How to solve this ODE?

• AdrianZ
Ce^{y^2/x}=-2/xe^{y^2/x}=-2CxIn summary, the given equation is a Bernoulli differential equation which can be solved by rewriting it in terms of a new variable u and using the integrating factor μ=e^(2y^2/x). The final solution is given by e^(y^2/x)=-2Cx.

Homework Statement

$$2xy'(x-y^2)+y^3=0$$

The Attempt at a Solution

What kind of an equation is that? I first thought that might be a Bernoulli differential equation with respect to x but I failed to convert it that form. I also checked if the equation could have single variable integrating factors but the answer is negative. How can I solve it?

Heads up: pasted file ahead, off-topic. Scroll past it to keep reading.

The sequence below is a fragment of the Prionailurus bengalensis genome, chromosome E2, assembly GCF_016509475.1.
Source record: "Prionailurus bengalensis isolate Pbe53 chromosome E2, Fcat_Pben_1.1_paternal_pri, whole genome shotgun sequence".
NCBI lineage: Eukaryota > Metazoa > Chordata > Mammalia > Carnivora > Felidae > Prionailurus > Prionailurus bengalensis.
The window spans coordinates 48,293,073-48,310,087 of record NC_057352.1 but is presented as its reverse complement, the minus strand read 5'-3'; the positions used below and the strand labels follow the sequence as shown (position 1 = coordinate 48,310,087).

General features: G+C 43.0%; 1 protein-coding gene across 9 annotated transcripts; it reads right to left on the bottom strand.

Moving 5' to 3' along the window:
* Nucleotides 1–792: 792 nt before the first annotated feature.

I would approach it parametrically:

$$\frac{dy}{dx}=\frac{-y^3}{2x(x-y^2)}$$

so:

$$\frac{dy}{dt}=-y^3$$

$$\frac{dx}{dt}=2x(x-y^2)$$

Note the first is de-coupled so solve that one and substitute it into the second one. Maybe though there is something I'm missing and would allow an easier approach.

Thanks for your help jackmell but I already solved it as a Bernoulli equation with respect to x. I'll write down my answer so that it might be useful for someone else.
$$2xy^' (x-y^2 )+y^3=0$$
$$2x(x-y^2 )+y^3 x^'=0$$
$$x^'+(2x^2-2xy^2)/y^3 =0$$
$$x^'+(-2/y)x=(-2/y^3 ) x^2$$

so it's a Bernoulli equation and can be solved easily.
$$-x^{-2}+(2/y) x^{-1}=(2/y^3 )$$
$$u=x^{-1}:du/dx=-x^{-2}$$
$${du/dx} {dx/dy}+(2/y)u=(2/y^3 )$$
$$du/dy+(2/y)u=(2/y^3 )$$
$$μ=e^{∫2dy/y}=y^2$$
$$uy^2=∫y^2 (2/y^3 )dy$$
$$Ce^{y^2/x}=y^2$$